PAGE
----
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Bad Taste In Mouth and Anxiety

Marilyn Folk BScN medical reviewer
Written by: Jim Folk.
Medically reviewed by: Marilyn Folk, BScN.
Last updated: April 3, 2019

Bad taste in mouth anxiety symptom description:

This bad taste in the mouth anxiety symptom can come and go rarely, occur frequently, or persist indefinitely. For example, you may have a bad taste in the mouth once in a while and not that often, have it off and on, or have it all the time.

This bad taste in the mouth anxiety symptom may precede, accompany, or follow an escalation of other anxiety sensations and symptoms, or occur by itself.

This bad taste in the mouth anxiety symptom can precede, accompany, or follow an episode of nervousness, anxiety, fear, and elevated stress, or occur ‘out of the blue’ and for no apparent reason.

This bad taste in the mouth anxiety symptom can range in intensity from slight, to moderate, to severe. It can also come in waves, where it’s strong one moment and eases off the next.

This bad taste in the mouth anxiety symptom can change from day to day, and/or from moment to moment.

All of the above combinations and variations are common.

What causes the bad taste in the mouth anxiety symptom?

Because there are many medical conditions that can cause anxiety and anxiety-like sensations and symptoms, including this one, we recommend that all new, changing, persistent, and returning symptoms be discussed with your doctor. If your doctor concludes that your sensations and symptoms are solely stress related (including anxiety-caused stress), you can be confident that there isn't another medical reason for them. Generally, most doctors can easily tell the difference between stress- and anxiety-caused sensations and symptoms from those caused by other medical conditions.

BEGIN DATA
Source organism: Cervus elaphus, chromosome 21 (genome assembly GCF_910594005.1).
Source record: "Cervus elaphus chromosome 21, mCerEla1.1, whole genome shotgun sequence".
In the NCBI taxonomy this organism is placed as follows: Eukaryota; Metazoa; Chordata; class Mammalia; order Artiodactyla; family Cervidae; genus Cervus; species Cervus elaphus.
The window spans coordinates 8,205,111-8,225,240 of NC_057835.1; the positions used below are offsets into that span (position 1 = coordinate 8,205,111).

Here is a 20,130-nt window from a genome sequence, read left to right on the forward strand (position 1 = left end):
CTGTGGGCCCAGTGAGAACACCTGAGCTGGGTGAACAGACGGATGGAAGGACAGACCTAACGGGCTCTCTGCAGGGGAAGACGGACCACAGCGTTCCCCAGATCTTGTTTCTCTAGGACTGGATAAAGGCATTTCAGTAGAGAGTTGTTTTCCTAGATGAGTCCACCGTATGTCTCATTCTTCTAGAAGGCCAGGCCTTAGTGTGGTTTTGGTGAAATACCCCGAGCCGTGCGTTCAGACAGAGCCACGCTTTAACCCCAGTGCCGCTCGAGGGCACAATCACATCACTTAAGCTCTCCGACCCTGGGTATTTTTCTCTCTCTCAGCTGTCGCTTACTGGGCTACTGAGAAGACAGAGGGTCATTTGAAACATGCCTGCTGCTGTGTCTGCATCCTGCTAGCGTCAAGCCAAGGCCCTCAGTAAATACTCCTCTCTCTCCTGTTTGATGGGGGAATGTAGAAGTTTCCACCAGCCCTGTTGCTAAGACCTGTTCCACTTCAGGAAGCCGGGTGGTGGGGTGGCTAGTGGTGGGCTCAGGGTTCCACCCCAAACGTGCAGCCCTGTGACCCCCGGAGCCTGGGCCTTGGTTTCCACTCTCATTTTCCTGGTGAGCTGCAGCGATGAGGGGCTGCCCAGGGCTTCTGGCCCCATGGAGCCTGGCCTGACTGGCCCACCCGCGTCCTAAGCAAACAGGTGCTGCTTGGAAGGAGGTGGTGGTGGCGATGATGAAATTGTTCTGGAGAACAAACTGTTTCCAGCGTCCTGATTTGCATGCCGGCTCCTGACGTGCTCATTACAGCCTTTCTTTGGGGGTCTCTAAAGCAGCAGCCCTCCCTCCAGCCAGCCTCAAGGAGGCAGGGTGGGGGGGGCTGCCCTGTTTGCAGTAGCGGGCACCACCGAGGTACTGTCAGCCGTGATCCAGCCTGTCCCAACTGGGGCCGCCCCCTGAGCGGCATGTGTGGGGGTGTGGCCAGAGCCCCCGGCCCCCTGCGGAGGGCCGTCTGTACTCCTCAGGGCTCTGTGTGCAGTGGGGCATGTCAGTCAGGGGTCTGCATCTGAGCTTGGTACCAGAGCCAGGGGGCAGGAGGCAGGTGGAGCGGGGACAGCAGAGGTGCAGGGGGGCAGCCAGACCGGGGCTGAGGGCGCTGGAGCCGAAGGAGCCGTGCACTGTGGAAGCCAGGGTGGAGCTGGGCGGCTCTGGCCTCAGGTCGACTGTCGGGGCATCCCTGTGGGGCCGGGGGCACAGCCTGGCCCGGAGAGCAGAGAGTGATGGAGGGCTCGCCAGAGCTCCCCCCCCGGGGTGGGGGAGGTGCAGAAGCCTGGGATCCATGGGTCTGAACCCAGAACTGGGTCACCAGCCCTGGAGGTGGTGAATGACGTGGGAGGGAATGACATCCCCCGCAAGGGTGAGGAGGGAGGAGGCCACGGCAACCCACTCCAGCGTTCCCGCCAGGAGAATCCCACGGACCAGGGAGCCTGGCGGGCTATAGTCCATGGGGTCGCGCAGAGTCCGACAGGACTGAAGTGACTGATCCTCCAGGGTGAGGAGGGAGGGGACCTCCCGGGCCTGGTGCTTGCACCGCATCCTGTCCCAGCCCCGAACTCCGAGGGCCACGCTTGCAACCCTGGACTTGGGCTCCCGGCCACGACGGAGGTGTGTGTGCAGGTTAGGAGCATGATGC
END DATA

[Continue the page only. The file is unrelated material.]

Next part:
When this symptom is caused by stress and/or anxiety, there can be a number of reasons why a bad taste in the mouth can occur, including:

Stress response changes can affect taste - Behaving anxiously activates the stress response. The stress response immediately causes specific physiological, psychological, and emotional changes in the body that enhance the body's ability to deal with a threat—to either fight with or flee from it—which is the reason the stress response is often referred to as the fight or flight response.

Part of the stress response changes include slowing saliva production and heightening the body’s senses, including the sense of taste. The body does this so that we are more able to quickly detect a problem should one be present. These changes are beneficial when in real danger.

When stress responses occur infrequently, the body can recover relatively quickly from the physiological, psychological, and emotional changes the stress response brings about. This allows the body to return to normal functioning.

When stress responses occur too frequently and/or dramatically, however, the body has a more difficult time recovering, which can cause the body to remain in a semi hyperstimulated state, since stress hormones are stimulants. A body that becomes stress-response hyperstimulated (overly stressed) can exhibit similar sensations and symptoms to that of an active stress response. Having a bad taste in the mouth is an example of how the body can experience symptoms simply from being overly stressed.

A lack of saliva can cause harmful bacteria to flourish in the mouth – As mentioned above, the stress response suppresses saliva production. When the body becomes overly stressed – due to too frequent and/or dramatic stress responses, such as being overly anxious or from other sources of stress – this can cause a persistent lack of saliva, which can allow harmful bacteria to build up in the mouth. This build up of harmful bacteria can alter the flora in your mouth, which cause a bad taste in the mouth.

How the stress response affects the stomach and digestion – Another aspect of the stress response changes affect the stomach and digestion. For example, the stress response suppresses the stomach’s ability to digest food as well as that of the digestive tract. It does this so that all of the body resources can be made available for emergency action. These changes can be helpful when in real danger, but can cause problems when the stress response is activated too often.